Something New is Forming: Anam Cara Community

Anam Cara.

It’s a Celtic phrase that refers to this ancient idea of a “soul friend,” someone who knows your insides even better than your outsides.

I love it. The phrase itself might be Gaelic, but it’s found in all cultures across time and history. It’s an idea of deep knowing and deep understanding.

As this pandemic has forced us all into a new reality which, inherently, means that we can’t “go back” to the old way we were prior to March 2020, some new sparks have flown and new seeds have been sewn, encouraging us all to discover what community might mean, now.

The Lutheran Church I’m a pastor in (ELCA) is exploring some new ways of doing the spiritual life. I was approached in early 2021 with an idea: what would a “digital-first” community look like that explored spirituality, worshiped primarily through a digital interface, and grew community without geographical restrictions?

I told them I had no idea what that would look like, but that we do see glimpses of it all over the place now.

After six months of study, exploration, meditation, and a good bit of hesitation, the green light has been given to formally explore this kind of community. A shout-out to my partner in this exploratory time: Matt Hansen, a seminarian who comes from the digital marketing world, was imaginative, integral, and will continue to play a part in this work.

We don’t know a lot about what it will look like, act like, or turn out to be in its final form, but my co-curator Jason Chesnut (you may know him from the Ankos Films and the Slate Project) and I know this much:

-it will be both theologically and socially progressive

-it will have an eye toward the medium we’re working with (aka: we’re not just video taping a church service)

-it will be diverse in every way it can be

-it will be exploratory in nature, but grounded in the best parts of our tradition

-it will be a place where Anam Cara, soul friendship, is cultivated because physical proximity will not always be possible.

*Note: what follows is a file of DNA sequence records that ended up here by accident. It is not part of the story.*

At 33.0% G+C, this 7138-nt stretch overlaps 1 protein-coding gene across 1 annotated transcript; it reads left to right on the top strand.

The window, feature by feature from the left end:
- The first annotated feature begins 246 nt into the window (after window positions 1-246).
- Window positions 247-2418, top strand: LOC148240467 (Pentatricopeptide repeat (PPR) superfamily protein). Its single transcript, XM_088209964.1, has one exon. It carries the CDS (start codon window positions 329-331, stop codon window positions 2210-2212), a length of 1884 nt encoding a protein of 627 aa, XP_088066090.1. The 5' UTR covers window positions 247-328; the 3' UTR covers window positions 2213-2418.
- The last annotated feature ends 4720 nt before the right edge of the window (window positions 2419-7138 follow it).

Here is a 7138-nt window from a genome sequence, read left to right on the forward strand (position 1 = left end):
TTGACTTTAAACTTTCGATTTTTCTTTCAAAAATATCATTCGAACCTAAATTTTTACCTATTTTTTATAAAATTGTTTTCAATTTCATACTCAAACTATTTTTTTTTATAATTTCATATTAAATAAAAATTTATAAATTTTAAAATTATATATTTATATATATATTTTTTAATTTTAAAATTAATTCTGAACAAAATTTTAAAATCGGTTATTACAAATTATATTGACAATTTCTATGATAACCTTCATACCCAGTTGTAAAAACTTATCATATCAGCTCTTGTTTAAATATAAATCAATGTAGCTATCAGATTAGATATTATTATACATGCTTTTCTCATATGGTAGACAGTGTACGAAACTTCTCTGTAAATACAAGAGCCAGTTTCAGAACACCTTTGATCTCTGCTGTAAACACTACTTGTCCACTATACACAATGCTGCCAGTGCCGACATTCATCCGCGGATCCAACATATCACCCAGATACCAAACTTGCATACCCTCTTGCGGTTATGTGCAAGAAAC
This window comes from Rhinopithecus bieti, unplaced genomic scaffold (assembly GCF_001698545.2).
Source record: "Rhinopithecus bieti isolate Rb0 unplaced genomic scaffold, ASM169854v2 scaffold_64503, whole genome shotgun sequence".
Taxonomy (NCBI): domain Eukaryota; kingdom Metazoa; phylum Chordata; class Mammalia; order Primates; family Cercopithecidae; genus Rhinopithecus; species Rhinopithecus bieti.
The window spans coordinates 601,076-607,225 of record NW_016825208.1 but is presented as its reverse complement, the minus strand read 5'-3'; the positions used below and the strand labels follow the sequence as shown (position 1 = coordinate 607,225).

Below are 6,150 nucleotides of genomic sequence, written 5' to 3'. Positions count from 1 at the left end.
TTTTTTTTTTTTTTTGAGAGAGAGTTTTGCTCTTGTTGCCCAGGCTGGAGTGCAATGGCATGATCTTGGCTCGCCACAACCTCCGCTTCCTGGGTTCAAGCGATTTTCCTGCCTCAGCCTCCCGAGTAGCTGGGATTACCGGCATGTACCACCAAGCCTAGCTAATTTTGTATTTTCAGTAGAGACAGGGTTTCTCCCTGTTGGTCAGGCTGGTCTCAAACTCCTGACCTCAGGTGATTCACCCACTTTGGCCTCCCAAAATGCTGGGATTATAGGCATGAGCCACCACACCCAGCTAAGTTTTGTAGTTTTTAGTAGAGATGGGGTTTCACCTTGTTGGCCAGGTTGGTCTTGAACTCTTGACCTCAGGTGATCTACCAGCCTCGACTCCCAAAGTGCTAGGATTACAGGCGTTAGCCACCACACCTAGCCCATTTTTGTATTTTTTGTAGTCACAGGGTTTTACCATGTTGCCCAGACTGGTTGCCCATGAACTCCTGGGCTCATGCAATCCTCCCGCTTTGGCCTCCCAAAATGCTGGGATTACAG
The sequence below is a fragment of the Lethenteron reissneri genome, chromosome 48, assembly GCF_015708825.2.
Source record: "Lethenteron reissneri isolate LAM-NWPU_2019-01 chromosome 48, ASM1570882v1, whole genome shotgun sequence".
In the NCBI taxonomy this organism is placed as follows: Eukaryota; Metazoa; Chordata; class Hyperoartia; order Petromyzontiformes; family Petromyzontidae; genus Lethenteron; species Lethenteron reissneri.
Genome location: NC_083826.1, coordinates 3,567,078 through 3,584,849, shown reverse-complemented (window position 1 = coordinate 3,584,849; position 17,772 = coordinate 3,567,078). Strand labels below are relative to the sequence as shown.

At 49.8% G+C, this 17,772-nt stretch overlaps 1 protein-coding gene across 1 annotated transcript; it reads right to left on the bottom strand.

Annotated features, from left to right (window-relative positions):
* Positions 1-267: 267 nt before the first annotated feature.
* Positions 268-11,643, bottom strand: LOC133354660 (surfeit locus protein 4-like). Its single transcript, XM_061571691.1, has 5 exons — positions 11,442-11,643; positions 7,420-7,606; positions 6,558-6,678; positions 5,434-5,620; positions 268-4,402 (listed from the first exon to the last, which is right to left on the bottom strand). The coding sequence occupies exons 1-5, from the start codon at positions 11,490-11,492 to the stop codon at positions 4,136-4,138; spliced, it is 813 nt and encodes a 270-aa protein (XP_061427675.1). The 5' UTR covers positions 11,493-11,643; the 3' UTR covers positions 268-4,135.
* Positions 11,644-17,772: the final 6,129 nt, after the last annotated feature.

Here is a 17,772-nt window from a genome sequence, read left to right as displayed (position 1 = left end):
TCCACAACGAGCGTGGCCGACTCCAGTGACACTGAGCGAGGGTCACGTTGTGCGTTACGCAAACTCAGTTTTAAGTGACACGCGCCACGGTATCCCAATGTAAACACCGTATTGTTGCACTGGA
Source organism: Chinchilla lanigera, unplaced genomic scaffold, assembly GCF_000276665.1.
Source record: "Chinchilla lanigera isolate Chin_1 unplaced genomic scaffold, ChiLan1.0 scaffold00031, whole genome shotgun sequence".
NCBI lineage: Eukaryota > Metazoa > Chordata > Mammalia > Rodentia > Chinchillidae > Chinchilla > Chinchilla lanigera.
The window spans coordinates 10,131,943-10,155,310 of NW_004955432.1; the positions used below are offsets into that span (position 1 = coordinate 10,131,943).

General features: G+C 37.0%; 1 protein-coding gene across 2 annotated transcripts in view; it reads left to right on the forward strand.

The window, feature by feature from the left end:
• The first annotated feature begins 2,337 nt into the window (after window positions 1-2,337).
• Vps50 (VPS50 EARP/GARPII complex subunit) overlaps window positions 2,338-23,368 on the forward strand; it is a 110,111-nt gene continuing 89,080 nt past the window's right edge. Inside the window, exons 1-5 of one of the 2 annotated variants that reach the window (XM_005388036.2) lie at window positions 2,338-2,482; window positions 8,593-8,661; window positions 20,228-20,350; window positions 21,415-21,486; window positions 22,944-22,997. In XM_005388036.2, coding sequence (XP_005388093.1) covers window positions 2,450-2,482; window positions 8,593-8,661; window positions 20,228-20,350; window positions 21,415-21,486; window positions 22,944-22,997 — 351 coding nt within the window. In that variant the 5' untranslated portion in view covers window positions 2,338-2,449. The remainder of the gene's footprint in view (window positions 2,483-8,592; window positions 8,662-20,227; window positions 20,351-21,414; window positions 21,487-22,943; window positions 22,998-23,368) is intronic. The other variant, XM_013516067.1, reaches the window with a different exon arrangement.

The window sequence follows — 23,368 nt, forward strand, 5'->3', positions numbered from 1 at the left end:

We’re calling it Anam Cara Community, and it’s just now being formed and birthed. There will be many touchstones: web presence, video, short podcast (cause there are too many long ones out there), blogging (most likely here), social media, scripture studies, worship gatherings, perhaps even an in-person retreat when it’s safe. Our goal is to create opportunities and resources not only for folx curious about spirituality, but also for pastors who need ideas and inspiration. In this way, this community will be unique, formed by both professional church people, non-church people, and people who fall somewhere in-between.

But it will take time, patience, and discernment for it all to come together. New things take time. You’re invited to be a part of the walk an the Way.

All of the above touchstones will begin trickling out, with more fully-formed offerings coming in early 2022. Our goal is to have our initial digital-first worship gathering at the start of Lent of that year.

I’m reminded, Beloved, that the Apostle Paul and much of the early church were in community together largely through letters and shared stories. That was the “digital-first” medium of their day.

Which makes me think this is not only possible, but probably needed for this next phase of our communal life.

More soon. #anamcara

Pastors Are Healthcare Workers

Pastors, in so far as they are pastors, are not medical doctors.

Pastors, in so far as they are pastors, are not nurses.

Pastors, in so far as…you get the picture, are not lab technicians, breathing specialists, or any other kind of medical aid.

But they are, I think, healthcare workers. And before you write this off (and few other claims I’ve made on social media have attracted ire like this particular one) let me explain…

Well, first, let me share a memory.

By his green scrubs I knew that he was a breathing specialist. At Northwestern Memorial Hospital in downtown Chicago, the green scrubs were reserved for the breathing specialists, the blue for the M.D.’s, the grey for the surgeons, and the purple for the Chaplains.

There was a code blue. At a code blue the right people all get a page: the attending doctor, the floor nurses, the specialists (should there be one), and the Chaplain.